Why does he need it? He needs it to solve the problems created by his desire to run several appliances at one time. A customer may also need service work done because his house is old and needs new wiring or because the people who built his home did not plan for the customer’s future electrical needs. As a salesperson the service technician always wants to know why a customer wants something so that the service technician can propose innovative solutions to problems and possibly get more work.
How will the job be done? The service technician will install new equipment, efficiently,
neatly , correctly and professionally. There is nothing which annoys customers more than calling a contractor and having to call back because some problem arose with the contractor’s work. A service professional will always consider how he does a job not only to solve the customer’s electrical problem but also with consideration to the customer’s needs (i.e. not having the electricity turned off during dinner, cleaning up around your work site.)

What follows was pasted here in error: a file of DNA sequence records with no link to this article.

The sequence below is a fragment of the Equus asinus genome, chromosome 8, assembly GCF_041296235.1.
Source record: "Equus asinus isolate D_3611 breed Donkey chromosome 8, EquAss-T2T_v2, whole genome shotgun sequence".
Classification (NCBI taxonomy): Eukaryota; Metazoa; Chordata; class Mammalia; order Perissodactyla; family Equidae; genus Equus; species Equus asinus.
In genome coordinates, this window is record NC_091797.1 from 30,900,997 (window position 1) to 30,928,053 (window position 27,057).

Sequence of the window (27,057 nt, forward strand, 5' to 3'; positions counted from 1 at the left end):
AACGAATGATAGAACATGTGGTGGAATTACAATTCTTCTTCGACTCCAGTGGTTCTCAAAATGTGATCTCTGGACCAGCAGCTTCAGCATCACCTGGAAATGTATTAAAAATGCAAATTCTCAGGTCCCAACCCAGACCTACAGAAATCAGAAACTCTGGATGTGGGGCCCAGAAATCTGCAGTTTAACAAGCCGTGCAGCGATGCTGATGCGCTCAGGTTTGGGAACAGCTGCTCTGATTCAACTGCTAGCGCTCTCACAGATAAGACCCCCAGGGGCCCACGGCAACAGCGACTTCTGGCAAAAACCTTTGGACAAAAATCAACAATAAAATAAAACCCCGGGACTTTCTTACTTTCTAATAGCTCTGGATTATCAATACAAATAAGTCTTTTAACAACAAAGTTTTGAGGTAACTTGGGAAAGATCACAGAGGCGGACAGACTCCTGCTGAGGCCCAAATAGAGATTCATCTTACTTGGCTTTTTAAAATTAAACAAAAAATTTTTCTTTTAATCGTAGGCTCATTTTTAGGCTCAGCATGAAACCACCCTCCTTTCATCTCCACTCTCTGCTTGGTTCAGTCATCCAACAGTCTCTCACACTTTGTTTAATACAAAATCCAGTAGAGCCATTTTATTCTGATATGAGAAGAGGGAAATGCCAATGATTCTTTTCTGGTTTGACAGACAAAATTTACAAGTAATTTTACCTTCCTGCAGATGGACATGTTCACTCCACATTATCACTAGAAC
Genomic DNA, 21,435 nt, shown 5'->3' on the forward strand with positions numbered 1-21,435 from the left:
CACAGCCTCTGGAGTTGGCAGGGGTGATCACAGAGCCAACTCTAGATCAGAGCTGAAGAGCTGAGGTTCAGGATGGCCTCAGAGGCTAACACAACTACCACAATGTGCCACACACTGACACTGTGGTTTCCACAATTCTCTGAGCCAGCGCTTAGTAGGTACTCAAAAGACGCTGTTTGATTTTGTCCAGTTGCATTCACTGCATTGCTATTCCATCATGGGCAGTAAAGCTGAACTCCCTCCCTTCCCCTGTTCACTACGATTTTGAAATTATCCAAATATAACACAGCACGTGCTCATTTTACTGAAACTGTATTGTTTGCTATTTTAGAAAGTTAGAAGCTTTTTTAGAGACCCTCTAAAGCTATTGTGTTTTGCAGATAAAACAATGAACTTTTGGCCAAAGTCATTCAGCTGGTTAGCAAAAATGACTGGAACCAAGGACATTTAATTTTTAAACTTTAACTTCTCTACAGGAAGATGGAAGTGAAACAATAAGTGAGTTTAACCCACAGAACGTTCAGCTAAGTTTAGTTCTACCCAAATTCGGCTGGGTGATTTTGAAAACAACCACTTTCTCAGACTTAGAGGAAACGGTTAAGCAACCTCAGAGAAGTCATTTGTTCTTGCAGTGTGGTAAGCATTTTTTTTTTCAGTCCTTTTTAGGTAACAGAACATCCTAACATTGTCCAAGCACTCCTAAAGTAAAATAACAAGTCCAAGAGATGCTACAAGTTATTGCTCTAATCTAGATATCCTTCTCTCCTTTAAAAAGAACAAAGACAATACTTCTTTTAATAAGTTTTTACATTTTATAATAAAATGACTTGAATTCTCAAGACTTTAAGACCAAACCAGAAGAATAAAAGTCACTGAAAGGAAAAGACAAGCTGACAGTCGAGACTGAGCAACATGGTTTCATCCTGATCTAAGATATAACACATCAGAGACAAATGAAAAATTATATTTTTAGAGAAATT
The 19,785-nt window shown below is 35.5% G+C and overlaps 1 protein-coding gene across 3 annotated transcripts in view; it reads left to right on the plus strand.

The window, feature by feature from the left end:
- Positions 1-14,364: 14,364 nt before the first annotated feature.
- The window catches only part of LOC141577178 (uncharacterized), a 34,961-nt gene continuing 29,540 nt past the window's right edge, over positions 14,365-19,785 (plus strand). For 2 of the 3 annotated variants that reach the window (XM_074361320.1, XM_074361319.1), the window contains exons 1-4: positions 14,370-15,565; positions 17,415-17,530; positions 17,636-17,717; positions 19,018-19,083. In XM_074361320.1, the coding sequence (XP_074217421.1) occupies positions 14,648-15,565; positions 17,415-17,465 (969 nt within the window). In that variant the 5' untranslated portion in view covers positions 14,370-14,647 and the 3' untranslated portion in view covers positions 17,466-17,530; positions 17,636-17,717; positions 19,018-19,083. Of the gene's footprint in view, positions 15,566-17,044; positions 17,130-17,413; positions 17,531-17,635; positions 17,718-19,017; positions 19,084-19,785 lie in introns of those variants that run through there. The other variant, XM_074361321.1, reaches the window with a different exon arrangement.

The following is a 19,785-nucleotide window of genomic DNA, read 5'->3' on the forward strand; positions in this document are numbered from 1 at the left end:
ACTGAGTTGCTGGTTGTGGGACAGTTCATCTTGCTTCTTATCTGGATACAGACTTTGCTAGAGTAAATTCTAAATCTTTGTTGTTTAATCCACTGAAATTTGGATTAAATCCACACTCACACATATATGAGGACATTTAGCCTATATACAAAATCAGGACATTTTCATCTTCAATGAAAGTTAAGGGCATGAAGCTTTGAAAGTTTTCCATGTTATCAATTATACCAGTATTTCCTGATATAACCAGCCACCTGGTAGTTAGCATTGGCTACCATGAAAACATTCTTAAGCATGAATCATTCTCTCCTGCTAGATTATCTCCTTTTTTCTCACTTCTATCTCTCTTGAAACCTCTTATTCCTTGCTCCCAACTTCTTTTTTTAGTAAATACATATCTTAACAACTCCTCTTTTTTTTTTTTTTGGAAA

SALES DOS & DON’TS
ATTITUDE!!! Attitude is the most important aspect of sales. There are some basics which are part of any successful salesperson’s attitude. First, you, the service technician are a professional. You have quality service and skill to offer the customer. You are neat, clean and courteous to the customer. You conduct yourself in a professional manner. Second, you care about your customer’s needs more than anything else except your own personal safety. You want to know how you can make this person happy he chose PACE electric and that PACE electric sent you on the job . Ifyou keep these attitudes in mind you can derive any sales techniques you care to use
to further your sales goals.
KEEP YOUR WORD!!! This means do what you say you will do when you say you will do it. Customers don’t mind delays as much when they are informed of them in advance. Don’t tell your customer you will have the work done today then tell him later on that you can’t finish until tomorrow. Tell him up front how long the work will take. You may even want to leave yourself some extra time so that you will be prepared if any unforeseen circumstances arise during the
job . Ifyou do not know the answer to a customer’s question DON’T B.S.. Tell the customer you don’t know but will find out for him and get back to him, then do it! These behaviors tell the customer that you and PACE Electric are professional and care about him. Ifyou keep your word the credibility problem discussed in THE GOALS OF SALES will be solved.
KISS YOUR CUSTOMERS KISS stands for Keep It Super Simple. Don’t overload your customers with a lot of technical jargon which he will not understand. He is paying you to understand it and solve his problem. That is what he wants!
DON’T ASSUME If you are unsure of a customer’s wishes with respect to your work ask. To ASSUME makes and ASS of U and ME. Get it?!